Too bad for us guys, because having longer telomeres not only reduces your overall risk for cancer, it also drops the chances of suffering from diabetes and heart disease. In fact, heart problems are even more closely linked to short telomeres than is cancer.

Ways to avoid short telomeres

The best strategy for keeping your telomeres longer is to avoid lifestyle patterns that threaten these crucial parts of each cell, and embrace good habits that help maintain them.

You’ve probably heard about the studies that show processed meats like hot dogs and luncheon meats can increase your risk of cancer. (I’ve mentioned this more than once.)2 Now new evidence gives this view even more support. A study of more than 800 people by epidemiologists at several universities shows that eating processed meat shortens telomeres. In this study, processed meat was the only food or beverage the scientists could positively identify as a telomere shortener.3

And research in China shows that, despite some “experts” who warn that taking dietary supplements is a waste of time and money, people who take multivitamins have telomeres that are, on average, more than 5 percent longer than folks who don’t take vitamins.4

Specific, individual vitamins and nutrients have also been connected with longer telomeres:

  • A study of women coordinated at the London School of Medicine showed that those who got more vitamin D had longer telomeres.5
  • A study of women coordinated at the London School of Medicine showed that those who got more vitamin D had longer telomeres.6
  • An investigation of heart patients in California found that those who consumed larger amounts of omega-3 fatty acids had longer telomeres.7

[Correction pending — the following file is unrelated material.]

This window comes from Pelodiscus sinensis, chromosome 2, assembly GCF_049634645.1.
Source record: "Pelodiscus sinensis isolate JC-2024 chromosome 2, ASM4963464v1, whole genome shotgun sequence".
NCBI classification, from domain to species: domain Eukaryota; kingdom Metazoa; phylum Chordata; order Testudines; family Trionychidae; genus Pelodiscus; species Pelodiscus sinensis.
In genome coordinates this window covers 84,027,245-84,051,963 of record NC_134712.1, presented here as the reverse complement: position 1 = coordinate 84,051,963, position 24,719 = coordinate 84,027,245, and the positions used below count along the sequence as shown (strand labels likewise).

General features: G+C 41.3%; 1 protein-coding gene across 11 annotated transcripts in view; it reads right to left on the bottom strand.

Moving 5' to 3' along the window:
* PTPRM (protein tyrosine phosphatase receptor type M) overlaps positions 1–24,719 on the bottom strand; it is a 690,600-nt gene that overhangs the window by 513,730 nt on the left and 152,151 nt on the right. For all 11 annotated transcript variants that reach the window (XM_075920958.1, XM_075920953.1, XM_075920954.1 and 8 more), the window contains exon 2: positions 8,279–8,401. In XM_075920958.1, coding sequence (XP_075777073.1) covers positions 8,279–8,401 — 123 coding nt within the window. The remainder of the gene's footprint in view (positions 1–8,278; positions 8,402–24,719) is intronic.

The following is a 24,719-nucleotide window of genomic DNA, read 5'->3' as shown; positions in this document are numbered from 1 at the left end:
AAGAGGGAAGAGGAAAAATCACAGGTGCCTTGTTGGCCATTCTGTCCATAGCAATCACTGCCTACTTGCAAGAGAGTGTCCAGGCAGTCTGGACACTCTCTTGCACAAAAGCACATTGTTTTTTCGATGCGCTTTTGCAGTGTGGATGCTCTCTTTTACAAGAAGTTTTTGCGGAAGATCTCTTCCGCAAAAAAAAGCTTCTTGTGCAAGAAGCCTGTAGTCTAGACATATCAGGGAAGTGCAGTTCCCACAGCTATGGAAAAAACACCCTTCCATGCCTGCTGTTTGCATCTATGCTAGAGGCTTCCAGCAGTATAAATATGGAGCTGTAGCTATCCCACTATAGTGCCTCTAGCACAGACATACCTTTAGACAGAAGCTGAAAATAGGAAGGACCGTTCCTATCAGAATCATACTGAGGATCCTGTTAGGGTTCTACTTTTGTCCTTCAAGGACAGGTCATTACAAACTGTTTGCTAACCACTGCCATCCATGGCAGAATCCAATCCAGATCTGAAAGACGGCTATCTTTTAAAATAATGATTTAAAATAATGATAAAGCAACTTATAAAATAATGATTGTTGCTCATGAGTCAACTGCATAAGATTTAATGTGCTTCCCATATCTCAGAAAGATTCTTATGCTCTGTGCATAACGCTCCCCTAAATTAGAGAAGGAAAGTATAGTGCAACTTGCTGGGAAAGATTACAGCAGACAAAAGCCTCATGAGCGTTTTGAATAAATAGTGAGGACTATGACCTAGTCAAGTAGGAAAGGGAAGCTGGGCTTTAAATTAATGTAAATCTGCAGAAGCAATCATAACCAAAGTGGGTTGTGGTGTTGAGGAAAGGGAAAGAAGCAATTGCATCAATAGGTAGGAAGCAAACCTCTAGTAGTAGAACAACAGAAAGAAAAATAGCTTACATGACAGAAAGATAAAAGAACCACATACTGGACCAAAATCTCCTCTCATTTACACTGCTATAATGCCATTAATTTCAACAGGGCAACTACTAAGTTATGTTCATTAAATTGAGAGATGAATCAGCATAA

As for taking high-priced supplements that are supposedly designed to fight aging by preserving your telomeres, I’m not sure they’re worth the cost. Basically, any antioxidant supplement that fights oxidation in your body should help keep your telomeres longer with the passing years.

The only research I’ve seen regarding the effect of herbs on telomeres indicates that a derivative of astragalus – the Chinese herb – might have a beneficial effect on telomeres. But even this has not been firmly established.8

Plus, I should add, if you’re concerned about your telomeres, you’d better not smoke or drink alcohol to excess. Both of those habits shorten your telomeres.

A daily telomere workout

For a reliable way to support your telomeres every day, research shows that possibly the best tool is exercise. A study co-authored by Elizabeth Blackburn, at the University of California, San Francisco — who won a share of the 2009 Nobel Prize for Medicine for investigating telomeres – shows that folks who get the most physical activity generally have the longest telomeres.9

The research demonstrated that the link between longer telomeres and exercise was most definitive in folks between the ages of 40 and 65, showing that as you get a little older, physical activity may make a crucial difference between severely shrinking telomeres and telomeres that hold on to extra, healthier length.

And if weightlifting is your thing, research in Finland found that resistance training can help offset some of the negative effects of shortening telomeres. The subjects of the study were people with insulin resistance – basically, prediabetes. Additional study is needed on a broader population.

Losing weight or keeping your weight down is also important for preserving telomeres. A five-year study that helped obese people take off pounds with a Mediterranean diet – which includes plenty of fruits and vegetables, fish and chicken – found the regimen helped keep telomeres from deteriorating.10

As you can see, what we are learning about telomeres offers plenty of ways for all of us to help keep them longer. And most of these tips are things we all knew already we should be doing.

More findings will come. This field of research is attracting plenty of attention. New information about telomeres and their effects on health seems to emerge every month. I’ll keep you updated from time to time about new discoveries focused on these tiny strands that can lengthen your life.